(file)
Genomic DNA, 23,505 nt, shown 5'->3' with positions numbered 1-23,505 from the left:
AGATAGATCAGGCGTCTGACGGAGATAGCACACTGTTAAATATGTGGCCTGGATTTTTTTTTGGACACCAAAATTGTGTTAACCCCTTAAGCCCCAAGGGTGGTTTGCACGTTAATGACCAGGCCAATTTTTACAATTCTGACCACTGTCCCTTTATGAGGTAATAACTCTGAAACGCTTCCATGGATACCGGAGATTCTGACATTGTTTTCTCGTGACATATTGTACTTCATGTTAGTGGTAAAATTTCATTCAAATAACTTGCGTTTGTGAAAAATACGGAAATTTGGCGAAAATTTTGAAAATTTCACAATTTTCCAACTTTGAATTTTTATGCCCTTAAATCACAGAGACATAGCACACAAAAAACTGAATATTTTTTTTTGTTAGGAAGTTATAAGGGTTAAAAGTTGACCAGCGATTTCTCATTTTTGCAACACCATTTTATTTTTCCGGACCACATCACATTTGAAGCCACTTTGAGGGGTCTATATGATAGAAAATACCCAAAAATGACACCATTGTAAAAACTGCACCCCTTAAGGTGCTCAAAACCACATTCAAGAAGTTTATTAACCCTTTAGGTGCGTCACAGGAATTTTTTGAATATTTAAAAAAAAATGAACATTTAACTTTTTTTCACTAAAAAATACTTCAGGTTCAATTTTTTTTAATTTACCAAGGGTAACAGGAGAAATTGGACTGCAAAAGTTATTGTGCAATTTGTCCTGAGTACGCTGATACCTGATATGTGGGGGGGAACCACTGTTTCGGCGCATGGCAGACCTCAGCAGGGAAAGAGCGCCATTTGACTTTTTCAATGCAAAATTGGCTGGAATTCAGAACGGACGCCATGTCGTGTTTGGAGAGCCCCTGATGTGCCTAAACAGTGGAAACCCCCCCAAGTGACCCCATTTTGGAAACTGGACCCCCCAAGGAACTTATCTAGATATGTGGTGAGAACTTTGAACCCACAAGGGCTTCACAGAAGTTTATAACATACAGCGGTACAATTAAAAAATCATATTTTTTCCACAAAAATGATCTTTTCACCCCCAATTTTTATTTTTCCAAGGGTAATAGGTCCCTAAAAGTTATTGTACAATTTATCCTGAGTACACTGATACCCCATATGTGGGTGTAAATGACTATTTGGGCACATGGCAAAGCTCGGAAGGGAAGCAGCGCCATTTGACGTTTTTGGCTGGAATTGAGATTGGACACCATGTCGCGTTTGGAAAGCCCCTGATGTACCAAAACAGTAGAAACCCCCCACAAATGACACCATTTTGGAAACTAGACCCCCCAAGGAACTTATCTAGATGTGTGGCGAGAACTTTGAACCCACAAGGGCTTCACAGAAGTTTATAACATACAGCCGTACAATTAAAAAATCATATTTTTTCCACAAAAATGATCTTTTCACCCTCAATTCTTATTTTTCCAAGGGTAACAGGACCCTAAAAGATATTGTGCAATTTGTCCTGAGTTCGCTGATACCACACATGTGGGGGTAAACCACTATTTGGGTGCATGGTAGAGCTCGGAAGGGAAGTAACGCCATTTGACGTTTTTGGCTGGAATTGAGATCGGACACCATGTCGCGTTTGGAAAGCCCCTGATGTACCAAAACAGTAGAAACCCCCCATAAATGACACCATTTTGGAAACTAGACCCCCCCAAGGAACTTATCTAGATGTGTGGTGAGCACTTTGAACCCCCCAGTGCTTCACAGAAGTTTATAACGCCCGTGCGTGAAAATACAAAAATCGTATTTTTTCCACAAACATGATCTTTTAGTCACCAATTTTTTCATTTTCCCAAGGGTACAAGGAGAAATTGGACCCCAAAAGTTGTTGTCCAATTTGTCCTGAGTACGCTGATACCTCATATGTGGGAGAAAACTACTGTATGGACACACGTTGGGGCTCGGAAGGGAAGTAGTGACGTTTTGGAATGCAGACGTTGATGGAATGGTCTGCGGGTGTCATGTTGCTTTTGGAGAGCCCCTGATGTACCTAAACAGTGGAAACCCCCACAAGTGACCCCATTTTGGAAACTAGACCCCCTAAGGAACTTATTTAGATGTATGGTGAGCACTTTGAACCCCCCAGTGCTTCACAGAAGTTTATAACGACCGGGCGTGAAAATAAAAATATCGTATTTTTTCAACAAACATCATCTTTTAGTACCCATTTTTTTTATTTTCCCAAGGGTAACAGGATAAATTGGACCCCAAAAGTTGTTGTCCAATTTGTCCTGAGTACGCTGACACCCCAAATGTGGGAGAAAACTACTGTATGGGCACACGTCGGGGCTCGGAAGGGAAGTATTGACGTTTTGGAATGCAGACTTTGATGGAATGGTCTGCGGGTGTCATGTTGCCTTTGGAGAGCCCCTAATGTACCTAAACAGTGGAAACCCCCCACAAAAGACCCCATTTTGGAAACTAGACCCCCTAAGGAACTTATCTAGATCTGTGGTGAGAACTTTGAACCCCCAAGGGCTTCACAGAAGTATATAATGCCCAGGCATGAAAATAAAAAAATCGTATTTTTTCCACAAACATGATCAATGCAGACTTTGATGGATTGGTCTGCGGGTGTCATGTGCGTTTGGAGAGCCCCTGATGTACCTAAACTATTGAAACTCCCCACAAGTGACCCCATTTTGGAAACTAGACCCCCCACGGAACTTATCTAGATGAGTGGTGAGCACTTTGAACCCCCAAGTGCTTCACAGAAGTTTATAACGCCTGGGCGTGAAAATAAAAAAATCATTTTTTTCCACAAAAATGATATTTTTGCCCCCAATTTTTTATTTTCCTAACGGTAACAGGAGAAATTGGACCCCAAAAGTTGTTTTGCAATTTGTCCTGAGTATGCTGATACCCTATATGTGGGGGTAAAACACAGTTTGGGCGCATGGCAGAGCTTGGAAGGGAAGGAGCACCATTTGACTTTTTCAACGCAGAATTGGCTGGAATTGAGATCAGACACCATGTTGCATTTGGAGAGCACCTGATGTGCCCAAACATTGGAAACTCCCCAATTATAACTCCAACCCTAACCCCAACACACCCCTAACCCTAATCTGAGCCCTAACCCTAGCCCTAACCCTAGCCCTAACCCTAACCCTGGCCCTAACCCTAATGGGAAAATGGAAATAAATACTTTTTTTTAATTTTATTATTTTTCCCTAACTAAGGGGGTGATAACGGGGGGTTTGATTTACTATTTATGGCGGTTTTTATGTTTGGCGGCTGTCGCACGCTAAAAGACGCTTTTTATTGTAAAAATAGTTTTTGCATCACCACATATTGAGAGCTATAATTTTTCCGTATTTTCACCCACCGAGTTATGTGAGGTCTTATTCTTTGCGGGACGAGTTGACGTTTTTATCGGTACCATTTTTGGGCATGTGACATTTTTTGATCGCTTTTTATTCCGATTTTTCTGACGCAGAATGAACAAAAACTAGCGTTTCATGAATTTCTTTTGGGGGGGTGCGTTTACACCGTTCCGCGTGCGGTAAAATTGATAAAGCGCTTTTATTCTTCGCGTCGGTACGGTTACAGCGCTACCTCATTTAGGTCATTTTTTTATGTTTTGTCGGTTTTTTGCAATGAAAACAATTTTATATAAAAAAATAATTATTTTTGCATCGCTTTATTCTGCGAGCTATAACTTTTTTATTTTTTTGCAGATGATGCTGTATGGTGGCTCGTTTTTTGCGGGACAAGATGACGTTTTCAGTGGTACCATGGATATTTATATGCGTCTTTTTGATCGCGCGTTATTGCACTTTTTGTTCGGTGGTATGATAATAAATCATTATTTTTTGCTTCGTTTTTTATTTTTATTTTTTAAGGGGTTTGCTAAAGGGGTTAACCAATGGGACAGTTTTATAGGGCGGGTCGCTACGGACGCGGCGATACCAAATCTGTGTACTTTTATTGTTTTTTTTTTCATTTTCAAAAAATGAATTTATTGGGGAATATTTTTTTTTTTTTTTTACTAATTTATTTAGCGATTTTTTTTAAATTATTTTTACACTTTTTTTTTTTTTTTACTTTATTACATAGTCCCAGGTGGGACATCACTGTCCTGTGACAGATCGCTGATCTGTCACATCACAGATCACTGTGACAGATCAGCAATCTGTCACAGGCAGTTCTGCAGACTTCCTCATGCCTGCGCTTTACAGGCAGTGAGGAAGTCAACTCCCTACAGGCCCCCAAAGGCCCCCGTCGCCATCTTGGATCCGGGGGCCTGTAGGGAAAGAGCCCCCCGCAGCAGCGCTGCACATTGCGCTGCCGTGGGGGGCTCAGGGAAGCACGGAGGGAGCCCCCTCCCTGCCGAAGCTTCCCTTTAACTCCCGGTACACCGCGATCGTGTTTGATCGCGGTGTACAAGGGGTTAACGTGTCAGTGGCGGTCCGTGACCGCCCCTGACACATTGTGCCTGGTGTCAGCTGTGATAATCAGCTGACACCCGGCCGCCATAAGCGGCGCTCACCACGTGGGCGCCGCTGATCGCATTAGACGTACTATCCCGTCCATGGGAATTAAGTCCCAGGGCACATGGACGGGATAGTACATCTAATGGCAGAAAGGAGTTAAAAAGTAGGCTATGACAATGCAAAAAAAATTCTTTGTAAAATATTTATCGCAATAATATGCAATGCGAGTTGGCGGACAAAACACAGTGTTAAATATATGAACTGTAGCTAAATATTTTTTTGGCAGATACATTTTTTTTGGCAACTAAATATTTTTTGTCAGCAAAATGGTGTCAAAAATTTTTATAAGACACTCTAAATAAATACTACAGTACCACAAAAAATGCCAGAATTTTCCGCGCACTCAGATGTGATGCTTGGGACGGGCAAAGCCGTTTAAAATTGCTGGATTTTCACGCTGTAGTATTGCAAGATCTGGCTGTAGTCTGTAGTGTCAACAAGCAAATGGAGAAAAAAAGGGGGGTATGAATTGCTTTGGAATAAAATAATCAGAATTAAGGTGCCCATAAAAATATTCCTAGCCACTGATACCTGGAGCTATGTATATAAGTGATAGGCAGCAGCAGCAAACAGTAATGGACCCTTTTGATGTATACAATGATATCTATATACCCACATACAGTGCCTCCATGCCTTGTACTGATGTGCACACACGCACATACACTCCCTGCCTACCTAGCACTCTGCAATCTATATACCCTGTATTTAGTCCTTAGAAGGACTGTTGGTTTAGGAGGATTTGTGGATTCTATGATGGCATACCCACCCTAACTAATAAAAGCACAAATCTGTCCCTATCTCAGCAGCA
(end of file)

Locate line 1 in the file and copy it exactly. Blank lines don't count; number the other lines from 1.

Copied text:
Genomic DNA, 23,505 nt, shown 5'->3' with positions numbered 1-23,505 from the left: